However, it is also expressively limiting, because it is difficult to blur objects that are closer or further away than the main object in a scene. Depth blur is a staple in the language of film. It is frequently used to isolate a character, to focus importance on a person rather than the surroundings, and to direct the attention of the audience. This control is particularly important to microfilmmakers, who desire the aesthetic appearance of 35mm film and the artistic control over depth blur.
There are a number of in-camera tricks that can improve blur control or simulate depth blur. For example, opening the iris and adjusting the exposure with filters or shutter speed can make the focus shallower; and moving the camera back and zooming in can simulate depth blur, but all these techniques are limited.
One solution is moving up to a camera with a 2/3” sensor and a much larger, more expensive lens. At current prices, that would be about a $15,000 to $20,000 lens.
Another option is shooting on film, but these options are beyond the budget of most of us.
Enter the 35mm adapter. The concept is simple. Take a 35mm still camera lens, such as a Nikon, a Pentax, or a Canon lens, (which can be had for $100-$500) and then attach it to the front of the video camera, yielding 35mm focus control at bargain prices. It sounds easy, maybe “do-it-yourself” easy, but the technology is much more complicated than it appears.
When I first heard of 35mm adapters I thought it was a glorified filter ring. I mean, what’s the big deal? One side holds a 35mm lens, the other side attaches to the front of the video camera, and you need a tube of the right length in the middle. Right? Wrong.
If you don’t understand the array of really tough technical problems that the Letus 35 Extreme solves for you, then you won’t realize what an incredible bargain it is. So before we look at the adapter and the results it produces, let’s spend a moment reviewing what the Letus35 Extreme is doing for you – the value you don’t see.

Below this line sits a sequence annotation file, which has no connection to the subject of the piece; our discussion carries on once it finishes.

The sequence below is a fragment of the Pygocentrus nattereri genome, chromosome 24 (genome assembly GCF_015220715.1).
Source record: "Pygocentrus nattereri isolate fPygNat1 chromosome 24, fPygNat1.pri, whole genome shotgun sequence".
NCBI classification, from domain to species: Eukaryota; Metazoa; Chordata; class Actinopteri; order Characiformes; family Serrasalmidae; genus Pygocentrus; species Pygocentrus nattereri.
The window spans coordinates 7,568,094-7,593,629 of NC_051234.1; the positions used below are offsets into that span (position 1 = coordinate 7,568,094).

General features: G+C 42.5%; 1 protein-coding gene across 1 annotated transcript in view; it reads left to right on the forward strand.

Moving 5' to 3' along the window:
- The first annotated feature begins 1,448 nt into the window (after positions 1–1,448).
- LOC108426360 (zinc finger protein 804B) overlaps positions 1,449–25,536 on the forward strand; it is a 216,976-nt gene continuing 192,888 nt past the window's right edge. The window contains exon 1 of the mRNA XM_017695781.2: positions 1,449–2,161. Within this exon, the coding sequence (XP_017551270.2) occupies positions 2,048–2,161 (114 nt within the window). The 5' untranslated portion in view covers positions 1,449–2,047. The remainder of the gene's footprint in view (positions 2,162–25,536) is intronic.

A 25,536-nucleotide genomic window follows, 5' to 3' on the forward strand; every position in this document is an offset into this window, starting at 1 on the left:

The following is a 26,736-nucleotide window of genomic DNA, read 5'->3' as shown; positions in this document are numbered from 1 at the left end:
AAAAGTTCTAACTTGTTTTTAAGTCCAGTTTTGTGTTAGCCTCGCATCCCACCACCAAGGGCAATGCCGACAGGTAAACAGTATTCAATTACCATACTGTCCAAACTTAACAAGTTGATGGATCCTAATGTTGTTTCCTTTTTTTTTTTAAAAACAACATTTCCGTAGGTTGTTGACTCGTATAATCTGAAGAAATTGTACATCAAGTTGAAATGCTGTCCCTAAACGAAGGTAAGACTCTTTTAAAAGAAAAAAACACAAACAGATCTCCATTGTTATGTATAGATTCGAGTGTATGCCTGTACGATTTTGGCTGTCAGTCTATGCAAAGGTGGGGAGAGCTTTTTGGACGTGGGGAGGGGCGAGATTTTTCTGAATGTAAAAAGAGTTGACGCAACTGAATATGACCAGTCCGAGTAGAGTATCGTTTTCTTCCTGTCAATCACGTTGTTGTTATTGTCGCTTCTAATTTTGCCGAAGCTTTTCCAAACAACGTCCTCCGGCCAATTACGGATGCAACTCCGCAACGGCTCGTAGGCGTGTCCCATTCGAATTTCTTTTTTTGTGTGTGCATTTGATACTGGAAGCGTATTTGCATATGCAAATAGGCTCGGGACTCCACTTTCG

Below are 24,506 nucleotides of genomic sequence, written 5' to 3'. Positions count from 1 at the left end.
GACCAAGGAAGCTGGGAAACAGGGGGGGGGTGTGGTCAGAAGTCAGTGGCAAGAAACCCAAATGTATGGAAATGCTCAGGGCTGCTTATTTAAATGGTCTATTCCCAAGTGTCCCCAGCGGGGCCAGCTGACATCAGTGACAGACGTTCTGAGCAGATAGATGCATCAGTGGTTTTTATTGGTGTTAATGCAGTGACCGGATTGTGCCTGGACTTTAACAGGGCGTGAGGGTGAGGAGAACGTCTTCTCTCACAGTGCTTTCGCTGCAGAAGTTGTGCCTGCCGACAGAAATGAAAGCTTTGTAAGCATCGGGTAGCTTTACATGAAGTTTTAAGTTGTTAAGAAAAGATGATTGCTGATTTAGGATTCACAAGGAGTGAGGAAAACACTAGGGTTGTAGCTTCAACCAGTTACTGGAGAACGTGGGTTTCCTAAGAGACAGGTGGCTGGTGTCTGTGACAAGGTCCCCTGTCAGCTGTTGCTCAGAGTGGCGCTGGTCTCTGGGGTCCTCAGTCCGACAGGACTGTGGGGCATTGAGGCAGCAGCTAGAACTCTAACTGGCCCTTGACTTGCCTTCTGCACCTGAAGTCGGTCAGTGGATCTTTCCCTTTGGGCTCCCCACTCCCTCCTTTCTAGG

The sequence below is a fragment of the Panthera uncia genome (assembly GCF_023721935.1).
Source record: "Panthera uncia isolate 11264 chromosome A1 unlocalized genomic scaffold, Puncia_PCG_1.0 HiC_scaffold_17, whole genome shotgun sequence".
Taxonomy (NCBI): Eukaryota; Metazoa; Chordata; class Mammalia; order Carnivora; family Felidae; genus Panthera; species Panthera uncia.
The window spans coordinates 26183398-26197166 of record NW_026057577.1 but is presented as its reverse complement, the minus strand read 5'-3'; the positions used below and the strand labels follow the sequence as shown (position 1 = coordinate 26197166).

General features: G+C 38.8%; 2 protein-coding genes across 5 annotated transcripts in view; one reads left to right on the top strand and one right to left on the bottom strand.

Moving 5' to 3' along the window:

What does a 35mm adapter do for you?
If you focus the light from a 35mm lens down to a small sensor, you end up with almost the same depth of focus as the native lens. So just attaching the 35mm lens on the camera does not solve the depth problem. What you have to do to get shallower focus is to create an image on a much larger area. You need a screen where you can focus the light from the 35mm lens and, if that image is large enough, it will have the shallow focus you want.
Assuming for a moment that you have an image on a screen inside the adapter, you will need to be able to focus the video camera on the back of the screen. And most video cameras are not designed to focus on an object that is only one inch high and that is only three inches in front of the camera. To focus that closely, you need a super-magnifying close-up lens, variously called a condenser lens, a relay lens, or an achromat lens. This is the kind of close-up lens used to photograph insects.
Now the screen presents a number of problems. It has to be perfectly aligned with the camera sensors and the lenses. If it is off in any dimension just a tiny bit, then the lens won’t focus at the same distance everywhere in the frame (called edge-to-edge sharpness). The left side will be in focus and the right side a blur, or the top in focus and the bottom a blur. Therefore, alignment is critical.